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Lesson Plans


Re:question of value

[ Thread ][ Subject ][ Author ][ Date ]
Betty Bowen (bbowen.ok.us)
Tue, 13 Jul 1999 14:24:43 -0500


>I see a number of lesson plans which culminate in a student painting
>like some other dead artist. Why is this valued?

I don't think this is an unreasonable question to ask. I think it is very
healthy for art educators to question the way things have always been done.
I certainly don't think the asking of it is any reason to question the
poster's profession.
If technique is the reason, and we were Really using the same techniques,
that's one thing, but that rarely happens, partly from toxicity, expense,
time, obscurity, or lack of technical experience of the teacher - who spends
that much time learning to grind natural pigments? And anyone who has used
those pigments knows that they handle completely differently than non-toxic
acrylics, much less Crayola tempera. So are those techniques really even the
same thing?
We really don't paint like the old masters, with all those glazes. We might
make lots of pretty dots, but it it rarely really optical color. I think it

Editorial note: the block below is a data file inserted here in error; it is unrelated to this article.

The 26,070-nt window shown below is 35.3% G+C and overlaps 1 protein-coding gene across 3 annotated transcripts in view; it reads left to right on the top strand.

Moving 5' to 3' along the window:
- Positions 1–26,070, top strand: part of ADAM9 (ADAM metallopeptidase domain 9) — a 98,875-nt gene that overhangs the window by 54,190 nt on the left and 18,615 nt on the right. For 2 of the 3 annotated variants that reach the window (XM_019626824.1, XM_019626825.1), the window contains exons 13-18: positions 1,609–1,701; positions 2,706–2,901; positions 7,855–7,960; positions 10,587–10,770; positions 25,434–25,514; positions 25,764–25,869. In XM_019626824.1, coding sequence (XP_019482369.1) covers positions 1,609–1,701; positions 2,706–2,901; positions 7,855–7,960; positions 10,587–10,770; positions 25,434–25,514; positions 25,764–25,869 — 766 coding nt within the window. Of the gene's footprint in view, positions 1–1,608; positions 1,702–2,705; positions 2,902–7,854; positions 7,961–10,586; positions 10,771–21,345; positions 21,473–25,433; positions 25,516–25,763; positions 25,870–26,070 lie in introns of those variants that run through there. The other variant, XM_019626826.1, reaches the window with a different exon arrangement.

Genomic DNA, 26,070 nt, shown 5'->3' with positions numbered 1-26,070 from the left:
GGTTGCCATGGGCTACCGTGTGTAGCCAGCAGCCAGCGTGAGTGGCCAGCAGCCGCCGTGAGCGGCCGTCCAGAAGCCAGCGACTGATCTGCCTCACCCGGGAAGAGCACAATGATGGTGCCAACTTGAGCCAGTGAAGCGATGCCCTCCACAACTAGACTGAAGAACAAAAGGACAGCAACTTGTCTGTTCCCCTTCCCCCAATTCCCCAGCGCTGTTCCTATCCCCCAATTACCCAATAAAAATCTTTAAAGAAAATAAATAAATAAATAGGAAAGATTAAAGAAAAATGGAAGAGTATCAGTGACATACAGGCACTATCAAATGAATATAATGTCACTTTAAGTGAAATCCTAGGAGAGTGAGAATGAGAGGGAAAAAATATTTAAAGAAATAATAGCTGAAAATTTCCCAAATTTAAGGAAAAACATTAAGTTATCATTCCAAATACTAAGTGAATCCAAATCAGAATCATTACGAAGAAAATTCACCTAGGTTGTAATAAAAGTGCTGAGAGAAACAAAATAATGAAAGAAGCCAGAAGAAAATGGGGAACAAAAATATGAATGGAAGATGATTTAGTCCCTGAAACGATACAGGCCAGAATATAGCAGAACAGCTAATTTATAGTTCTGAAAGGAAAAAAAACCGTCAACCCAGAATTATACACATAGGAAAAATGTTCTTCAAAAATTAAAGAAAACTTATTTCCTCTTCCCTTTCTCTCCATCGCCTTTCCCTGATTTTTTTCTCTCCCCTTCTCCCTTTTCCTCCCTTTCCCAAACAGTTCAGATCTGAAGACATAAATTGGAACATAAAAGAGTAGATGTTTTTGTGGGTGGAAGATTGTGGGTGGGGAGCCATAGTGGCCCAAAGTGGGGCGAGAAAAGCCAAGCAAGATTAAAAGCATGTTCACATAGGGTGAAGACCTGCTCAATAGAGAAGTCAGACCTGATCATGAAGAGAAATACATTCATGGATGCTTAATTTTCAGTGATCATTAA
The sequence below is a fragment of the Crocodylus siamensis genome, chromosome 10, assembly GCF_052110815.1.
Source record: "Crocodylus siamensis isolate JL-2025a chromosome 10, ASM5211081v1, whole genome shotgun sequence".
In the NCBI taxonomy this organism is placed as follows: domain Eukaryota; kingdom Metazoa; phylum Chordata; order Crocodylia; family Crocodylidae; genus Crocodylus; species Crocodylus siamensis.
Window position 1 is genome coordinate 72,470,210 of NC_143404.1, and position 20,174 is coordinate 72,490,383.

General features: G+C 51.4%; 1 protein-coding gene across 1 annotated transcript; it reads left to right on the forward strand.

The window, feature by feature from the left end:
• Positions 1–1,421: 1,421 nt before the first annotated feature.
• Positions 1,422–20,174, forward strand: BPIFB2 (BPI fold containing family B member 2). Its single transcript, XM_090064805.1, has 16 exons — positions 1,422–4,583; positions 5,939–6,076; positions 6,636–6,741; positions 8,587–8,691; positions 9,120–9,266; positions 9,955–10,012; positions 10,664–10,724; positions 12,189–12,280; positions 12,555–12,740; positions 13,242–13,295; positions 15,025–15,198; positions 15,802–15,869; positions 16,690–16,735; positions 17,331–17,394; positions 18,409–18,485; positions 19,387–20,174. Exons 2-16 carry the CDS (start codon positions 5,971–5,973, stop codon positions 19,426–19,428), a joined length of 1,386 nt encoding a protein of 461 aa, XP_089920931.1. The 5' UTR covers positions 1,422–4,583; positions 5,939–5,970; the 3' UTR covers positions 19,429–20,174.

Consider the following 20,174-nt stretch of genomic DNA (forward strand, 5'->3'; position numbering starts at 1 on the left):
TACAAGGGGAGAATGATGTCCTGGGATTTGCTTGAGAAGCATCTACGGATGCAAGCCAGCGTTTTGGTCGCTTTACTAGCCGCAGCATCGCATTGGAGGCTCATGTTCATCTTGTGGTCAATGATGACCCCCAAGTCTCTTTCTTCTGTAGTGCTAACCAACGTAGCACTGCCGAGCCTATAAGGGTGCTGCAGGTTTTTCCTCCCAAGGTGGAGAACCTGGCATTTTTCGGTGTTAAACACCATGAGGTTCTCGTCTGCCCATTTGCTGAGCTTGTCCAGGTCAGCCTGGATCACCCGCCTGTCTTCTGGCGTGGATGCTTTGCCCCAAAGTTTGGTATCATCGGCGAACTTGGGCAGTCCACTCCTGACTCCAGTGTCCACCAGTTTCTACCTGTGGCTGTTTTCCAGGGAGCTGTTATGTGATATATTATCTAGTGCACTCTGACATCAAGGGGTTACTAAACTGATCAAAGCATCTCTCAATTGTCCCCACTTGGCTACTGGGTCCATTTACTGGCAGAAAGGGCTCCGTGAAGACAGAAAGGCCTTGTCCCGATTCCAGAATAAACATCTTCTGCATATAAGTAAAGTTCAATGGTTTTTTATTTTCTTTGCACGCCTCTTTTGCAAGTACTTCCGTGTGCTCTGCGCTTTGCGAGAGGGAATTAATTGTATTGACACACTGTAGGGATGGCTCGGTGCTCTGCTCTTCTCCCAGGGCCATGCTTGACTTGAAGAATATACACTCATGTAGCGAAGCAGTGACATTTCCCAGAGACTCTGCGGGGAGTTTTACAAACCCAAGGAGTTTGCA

is ok to ask -- what about those techniques are so important in growing an
artist? Specifically what is there about the particular technique in
question that is valuable to you - is there another way to teach it, or is
copying the only way? Are they REALLY experiencing the technique or simply
copying the way the last step ends up looking? Is that as valuable? How much
of the artist's technique grew organically out of the art making process and
will never ever be communicated by copying the last step? For me, copying
divides art into The Creative Process as separate from The Manufacturing
Process. Copying El Greco will not tell me how it felt to be El Greco -
copying a view of Toledo from a small reproduction in a temperature
controlled environment is not going to tell me much about seeing Toledo
under cloudy windy skies swirling with all sorts of unseen saints and angels
and feeling powerfully moved to paint it. I guess what it comes down to for
me as an artist is that knowing how it is to be powerfully moved to make art
about something, to the point I can't sleep and have to get out of bed and
start pulling out art supplies, it is inconceivable to me that someone else
would feel any part of that experience by copying my final product.

This isn't the first time we've discussed copying, and I expect we'll all
disagree just as much this time around. I'm still not totally 100% convinced
it is necessary or all that productive in the long run. I think learning
similar techniques and materials by producing an image that is meaningful to
the student would be a more lasting lesson. Besides, I think it's really
depressing to see a high school kid's portfolio full of somebody else's art.

Betty